By Clifton Leaf
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Changing the way we think about cancer
Strange as it may seem, much of our failure in fighting cancer--and more important, much of the potential for finally winning this fight--has to do with a definition. Some 2,400 years ago the Greek physician Hippocrates described cancer as a disease that spread out and grabbed on to another part of the body like "the arms of a crab," as he elegantly put it. Similarly, medical textbooks today say cancer begins when the cells of an expanding tumor push through the thin protein "basement" membrane that separates them from another tissue. It's a fancy way of saying that to be cancer, a malignant cell has to invade another part of the body.
Michael Sporn, a professor of pharmacology and medicine at Dartmouth Medical School, has two words for this: "Absolute nonsense!" He goes on: "We've been stuck with this definition of what cancer is from 1890. It's what I was taught in medical school: 'It's not cancer until there's invasion.' That's like saying the barn isn't on fire until there are bright red flames coming out of the roof."
In fact, cancer begins much earlier than that. And therein lies the best strategy to contain it, believes Sporn, who was recently named an Eminent Scholar by the NCI: Let's aggressively find those embers that have been smoldering in many of us for years--and douse them before they become a full-fledged blaze. Prevent cancer from ever entering that deadly stage of malignancy in the first place.
Sporn, who spent more than three decades at the NCI, has been struggling for many years to get fellow researchers to start thinking about cancer not as a state of being (that is, an invasive group of fast-growing cells) but as a process, called carcinogenesis. Cancer, as Sporn tells it, is a multistage disease that goes through various cell transformations and sometimes long periods of latency in its progression.
Thus, the trick is to intervene earlier in that process--especially at key points when lesions occur (known to doctors as dysplasias, hyperplasias, and other precancerous cell phases). To do that, the medical community has to break away from the notion that people in an early stage of carcinogenesis are "healthy" and therefore shouldn't be treated. People are not healthy if they're on a path toward cancer.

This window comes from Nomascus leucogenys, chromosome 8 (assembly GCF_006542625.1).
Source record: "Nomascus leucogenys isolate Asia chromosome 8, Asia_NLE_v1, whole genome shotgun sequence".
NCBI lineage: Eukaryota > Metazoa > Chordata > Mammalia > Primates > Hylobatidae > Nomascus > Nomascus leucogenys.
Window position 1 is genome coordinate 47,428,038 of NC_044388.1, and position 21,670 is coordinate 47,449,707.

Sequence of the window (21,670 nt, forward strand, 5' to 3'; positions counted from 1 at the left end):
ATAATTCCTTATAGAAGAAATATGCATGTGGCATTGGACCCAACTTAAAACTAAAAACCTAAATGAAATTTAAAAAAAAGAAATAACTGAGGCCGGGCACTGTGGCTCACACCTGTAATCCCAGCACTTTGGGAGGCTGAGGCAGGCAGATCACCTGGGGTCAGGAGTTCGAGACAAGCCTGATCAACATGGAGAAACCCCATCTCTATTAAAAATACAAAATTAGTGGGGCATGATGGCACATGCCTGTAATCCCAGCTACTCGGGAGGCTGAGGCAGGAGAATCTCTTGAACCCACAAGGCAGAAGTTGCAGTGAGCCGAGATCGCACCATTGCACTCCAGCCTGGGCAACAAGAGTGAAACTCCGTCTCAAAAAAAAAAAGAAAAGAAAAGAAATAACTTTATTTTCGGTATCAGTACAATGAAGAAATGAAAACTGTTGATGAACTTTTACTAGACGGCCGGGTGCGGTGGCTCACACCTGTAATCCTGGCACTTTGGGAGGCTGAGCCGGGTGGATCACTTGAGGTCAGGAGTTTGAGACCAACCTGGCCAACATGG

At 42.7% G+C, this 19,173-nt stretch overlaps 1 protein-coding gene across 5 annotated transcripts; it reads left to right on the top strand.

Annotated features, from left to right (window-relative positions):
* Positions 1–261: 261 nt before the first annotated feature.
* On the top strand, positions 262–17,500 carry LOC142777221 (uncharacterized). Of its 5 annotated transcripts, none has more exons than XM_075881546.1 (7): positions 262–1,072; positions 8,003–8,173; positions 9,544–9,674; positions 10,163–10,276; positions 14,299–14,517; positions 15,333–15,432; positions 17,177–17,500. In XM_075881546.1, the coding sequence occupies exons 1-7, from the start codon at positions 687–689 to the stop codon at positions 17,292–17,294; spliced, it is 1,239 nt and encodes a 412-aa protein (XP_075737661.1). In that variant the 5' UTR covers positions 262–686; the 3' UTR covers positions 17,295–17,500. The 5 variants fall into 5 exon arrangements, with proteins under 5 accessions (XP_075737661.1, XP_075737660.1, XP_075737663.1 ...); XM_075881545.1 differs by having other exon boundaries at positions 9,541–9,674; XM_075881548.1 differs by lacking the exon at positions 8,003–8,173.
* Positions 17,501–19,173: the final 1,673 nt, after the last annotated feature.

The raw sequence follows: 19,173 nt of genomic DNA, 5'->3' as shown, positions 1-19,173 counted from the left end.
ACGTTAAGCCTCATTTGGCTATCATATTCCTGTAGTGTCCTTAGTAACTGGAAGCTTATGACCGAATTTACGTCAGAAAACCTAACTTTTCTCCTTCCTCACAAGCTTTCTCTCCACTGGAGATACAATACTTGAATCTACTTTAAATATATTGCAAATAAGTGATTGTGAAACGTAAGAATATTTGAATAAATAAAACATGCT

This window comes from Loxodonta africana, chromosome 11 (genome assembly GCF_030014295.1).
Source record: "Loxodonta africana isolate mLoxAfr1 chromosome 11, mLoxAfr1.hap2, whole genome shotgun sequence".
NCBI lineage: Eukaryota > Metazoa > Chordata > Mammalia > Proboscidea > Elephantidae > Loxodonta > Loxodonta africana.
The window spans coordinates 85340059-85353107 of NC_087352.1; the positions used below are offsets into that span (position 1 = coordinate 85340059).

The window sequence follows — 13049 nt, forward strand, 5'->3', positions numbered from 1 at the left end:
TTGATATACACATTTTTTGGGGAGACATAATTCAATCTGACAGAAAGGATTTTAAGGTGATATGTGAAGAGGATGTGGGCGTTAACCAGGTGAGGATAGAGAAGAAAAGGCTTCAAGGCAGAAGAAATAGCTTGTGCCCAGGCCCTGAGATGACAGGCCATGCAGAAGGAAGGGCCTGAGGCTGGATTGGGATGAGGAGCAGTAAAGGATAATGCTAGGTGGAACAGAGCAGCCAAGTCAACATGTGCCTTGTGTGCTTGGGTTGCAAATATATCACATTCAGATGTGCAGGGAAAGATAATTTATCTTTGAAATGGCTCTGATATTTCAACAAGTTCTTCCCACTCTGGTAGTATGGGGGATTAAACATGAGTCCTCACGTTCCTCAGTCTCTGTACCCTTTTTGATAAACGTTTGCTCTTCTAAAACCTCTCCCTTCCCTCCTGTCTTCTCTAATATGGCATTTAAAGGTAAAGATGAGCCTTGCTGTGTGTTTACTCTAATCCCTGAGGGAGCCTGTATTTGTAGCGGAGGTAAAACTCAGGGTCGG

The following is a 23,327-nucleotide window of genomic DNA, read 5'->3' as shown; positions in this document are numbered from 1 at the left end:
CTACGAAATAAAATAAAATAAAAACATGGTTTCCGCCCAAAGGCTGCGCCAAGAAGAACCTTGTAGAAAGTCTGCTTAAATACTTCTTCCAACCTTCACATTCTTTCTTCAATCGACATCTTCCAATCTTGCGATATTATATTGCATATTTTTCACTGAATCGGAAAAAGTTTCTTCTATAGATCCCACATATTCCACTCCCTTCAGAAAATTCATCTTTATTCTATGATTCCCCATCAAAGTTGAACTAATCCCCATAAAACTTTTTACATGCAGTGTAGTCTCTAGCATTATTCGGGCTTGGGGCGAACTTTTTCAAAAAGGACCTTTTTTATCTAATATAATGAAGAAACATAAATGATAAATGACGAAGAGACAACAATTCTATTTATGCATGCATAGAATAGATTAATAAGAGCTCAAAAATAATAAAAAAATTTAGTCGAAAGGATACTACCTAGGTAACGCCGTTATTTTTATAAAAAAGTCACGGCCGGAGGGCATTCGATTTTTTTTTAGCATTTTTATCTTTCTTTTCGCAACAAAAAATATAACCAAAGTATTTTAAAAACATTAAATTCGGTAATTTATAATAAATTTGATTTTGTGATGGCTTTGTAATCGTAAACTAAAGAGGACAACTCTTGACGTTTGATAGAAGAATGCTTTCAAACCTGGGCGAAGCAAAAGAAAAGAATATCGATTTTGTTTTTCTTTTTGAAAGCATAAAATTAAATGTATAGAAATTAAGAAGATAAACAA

If this seems radical and far-fetched, consider: We've prevented millions of heart attacks and strokes by using the very same strategy. Sporn likes to point out that heart disease doesn't start with the heart attack; it starts way earlier with the elevated blood cholesterol and lipids that cause arterial plaque. So we treat those. Stroke doesn't start with the blood clot in the brain. It starts with hypertension. So we treat it with both lifestyle changes and drugs. "Cardiovascular disease, of course, is nowhere near as complex as cancer is," he says, "but the principle is the same." Adds Sporn: "All these people who are obsessed with cures, cures, cures, and the miraculous cure which is still eluding us, they're being--I hate to use this word, but if you want to look at it pragmatically--they're being selfish by ignoring what could be done in terms of prevention."
The amazing thing about this theory--other than how obvious it is--is that we can start applying it right now. Precancerous cell changes mark the progression to many types of solid-tumor cancers; many such changes are relatively easy to find and remove, and others are potentially reversible with current drugs and other treatments.
A perfect example is the Pap smear, which detects premalignant changes in the cells of the cervix. That simple procedure, followed by the surgical removal of any lesions, has dropped the incidence and death rates from cervical cancer by 78% and 79%, respectively, since the practice began in the 1950s. In countries where Pap smears aren't done, cervical cancer is a leading killer of women.
Same goes for colon cancer. Not every adenomatous polyp in the colon (a lesion in the organ's lining) goes on to become malignant and invasive. But colon cancers have to go through this abnormal step on their way to becoming deadly. The list of other dysplasia-like conditions goes on and on, from Barrett's esophagus (a precursor to cancer there) to hyperkeratosis (head and neck cancers). Obviously, doctors are already doing this kind of testing with some cancers, but they need to do it much, much more.
Some complain that the telltale biomarkers of carcinogenesis, while getting more predictive, still are far from definitive, and that we should wait until we know more. (Sound familiar?) Researchers in heart disease, meanwhile, have taken an opposite tack and been far more successful. Neither high cholesterol nor hypertension guarantees future cardiovascular disease, but they're treated anyway.
A few cancer researchers have made great strides in finding more early warning signs--looking for protein "signatures" in blood, urine, or even skin swabs that can identify precancerous conditions and very early cancers that are likely to progress. For instance, Lance Liotta, chief of pathology at the NCI, has demonstrated that ovarian cancer can be detected by a high-tech blood test--one that identifies a unique "cluster pattern" of some 70 different proteins in a woman's blood. "We've discovered a previously unknown ocean of markers," he says. And it's potentially a mammoth lifesaver. With current drugs, early-stage ovarian cancer is more than 90% curable; late stage is 75% deadly. Early results on a protein test for pancreatic cancer are promising as well, says Liotta.